When Sony issued a recent PlayStation 3 update removing the device’s ability to install alternate operating systems like Linux, it did so to protect copyrighted content—but several research projects suffered collateral damage.
The Air Force is one example. The Air Force Research Laboratory in Rome, New York picked up 336 PS3 systems in 2009 and built itself a 53 teraFLOP processing cluster. Once completed as a proof of concept, Air Force researchers then scaled up by a factor of six and went in search of 2,200 more consoles (later scaled back to 1,700). The $663,000 contract was awarded on January 6, 2010, to a small company called Fixstars that could provide 1,700 160GB PS3 systems to the government.
Getting that many units was difficult enough that the government required bidders to get a letter from Sony certifying that the units were actually available.
Dirt cheap computing
Another grotesque waste of taxpayer dollars? Exactly the opposite, according to research lab staff. Off-the-shelf PS3s could take advantage of Sony’s hardware subsidy to get powerful Cell processors more cheaply than via any other solution.
“The Advanced Computing Architectures team at the Information Directorate considered several alternatives to arrive at the configuration of the proposed system, including the Sony BCU-100, IBM Blade Q22, and IBM PowerXCell 8i CAB accelerators cards,” said the Air Force last year. “In particular, the performance capabilities of the Cell Broadband engine were examined in considerable detail on each of the algorithms.”
The team also looked into using dual-quad-core Xeon servers for its cluster, going so far as to do a “detailed study of Xeon multithreading and SSE4 optimization on image processing intensive tasks.” The hardware worked well, and it eventually came to serve as subcluster headnodes that sit between the PS3 cluster itself and the control terminals.
But building the entire cluster out of Xeons would cost “more than an order of magnitude greater than the PS3 technology.” The team also looked into advanced GPGPUs but found that they worked best to “accelerate a subset of our algorithms, particularly the frontend processing and backend visualization, but lag the PS3 in the bulk of the calculations where processes need to intercommunicate and share memory beyond what is supported efficiently by the GPGPUs.”
The result was the 500 TeraFLOPS Heterogeneous Cluster powered by PS3s but connected to subcluster heads of dual-quad Xeons with multiple GPGPUs.
The Air Force team ordered the hardware, spent days unboxing it and imaging each unit to run Linux, and then… Sony removed the Linux install option a couple months later. (One can only imagine what happened to those 2,000 PS3 controllers and other unneeded accessories.)
Does it matter?
Sony’s decision had no immediate impact on the cluster; for obvious reasons, the PS3s are not hooked into the PlayStation Network and don’t need Sony’s firmware updates. But what happens when a PS3 dies or needs repair? Tough luck.
We checked in with the Air Force Research Laboratory, which noted its disappointment with the Sony decision. “We will have to continue to use the systems we already have in hand,” the lab told Ars, but “this will make it difficult to replace systems that break or fail. The refurbished PS3s also have the problem that when they come back from Sony, they have the firmware (gameOS) and it will not allow Other OS, which seems wrong. We are aware of class-action lawsuits against Sony for taking away this option on systems that use to have it.”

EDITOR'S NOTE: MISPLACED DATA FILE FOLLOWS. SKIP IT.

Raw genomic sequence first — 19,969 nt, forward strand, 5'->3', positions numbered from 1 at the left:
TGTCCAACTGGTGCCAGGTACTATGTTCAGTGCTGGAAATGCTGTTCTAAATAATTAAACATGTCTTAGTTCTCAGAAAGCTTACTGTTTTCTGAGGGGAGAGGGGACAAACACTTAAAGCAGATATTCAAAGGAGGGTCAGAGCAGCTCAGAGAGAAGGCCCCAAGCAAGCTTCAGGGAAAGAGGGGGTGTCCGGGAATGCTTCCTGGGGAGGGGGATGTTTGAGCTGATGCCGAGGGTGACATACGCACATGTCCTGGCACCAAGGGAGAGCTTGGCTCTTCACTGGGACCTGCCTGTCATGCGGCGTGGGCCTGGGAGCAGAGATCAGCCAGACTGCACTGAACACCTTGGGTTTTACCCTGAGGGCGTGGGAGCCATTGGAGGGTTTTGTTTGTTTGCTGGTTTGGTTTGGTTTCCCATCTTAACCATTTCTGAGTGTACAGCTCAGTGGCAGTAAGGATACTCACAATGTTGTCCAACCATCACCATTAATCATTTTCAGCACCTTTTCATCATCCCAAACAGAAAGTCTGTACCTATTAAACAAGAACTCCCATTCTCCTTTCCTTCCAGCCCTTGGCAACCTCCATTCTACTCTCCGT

A similar issue will confront academic PS3 clusters, which have sprung up in labs across the country. In 2007, a North Carolina State professor built himself a small cluster that he cobbled together after “he spent a few hours one day in early January driving from store to store to purchase the eight machines.”
The University of Massachusetts has 16 machines networked into a cluster called the “Gravity Grid,” used to look at gravitational waves and black holes. According to the physicists at UMass, the PS3’s “incredibly low cost make[s] it very attractive as a scientific computing node, i.e., part of a compute cluster. In fact, it’s highly plausible that the raw computing power-per-dollar that the PS3 offers is significantly higher than anything else on the market today.”
All such projects will last as long as the machines survive or used machines are still available, but new hardware can’t be added and refurbished machines can’t be used. A class-action lawsuit has recently targeted Sony for removing a promised feature retroactively, though the issue is unlikely to be decided anytime soon.
We asked Sony for comment on how its decision would affect scientific computing clusters, but received no answer before publication.
A love affair with off-the-shelf consumer hardware
Such are the dangers of relying on consumer-grade hardware sold with a very different set of concerns from those that bedevil the scientists, especially in an era where firmware updates routinely alter functionality. But the Air Force, for one, has no plans to stop.
“The gaming and graphics market continues to push the state of the art and lowers the cost of High Performance Computing, FLOPS/WATTS per dollar,” the Air Force Research Laboratory told Ars. “This is important for embedded HPC, our area of expertise.
“The HPC environment is rapidly changing; leveraging technology that is subsidized by large consumer markets will always have large cost advantages. This gives us the experience (lesson learned) to develop HPC with low-cost hardware, benefitting the tax payer, Air Force, Air Force Research Lab while utilizing limited DoD budgets.”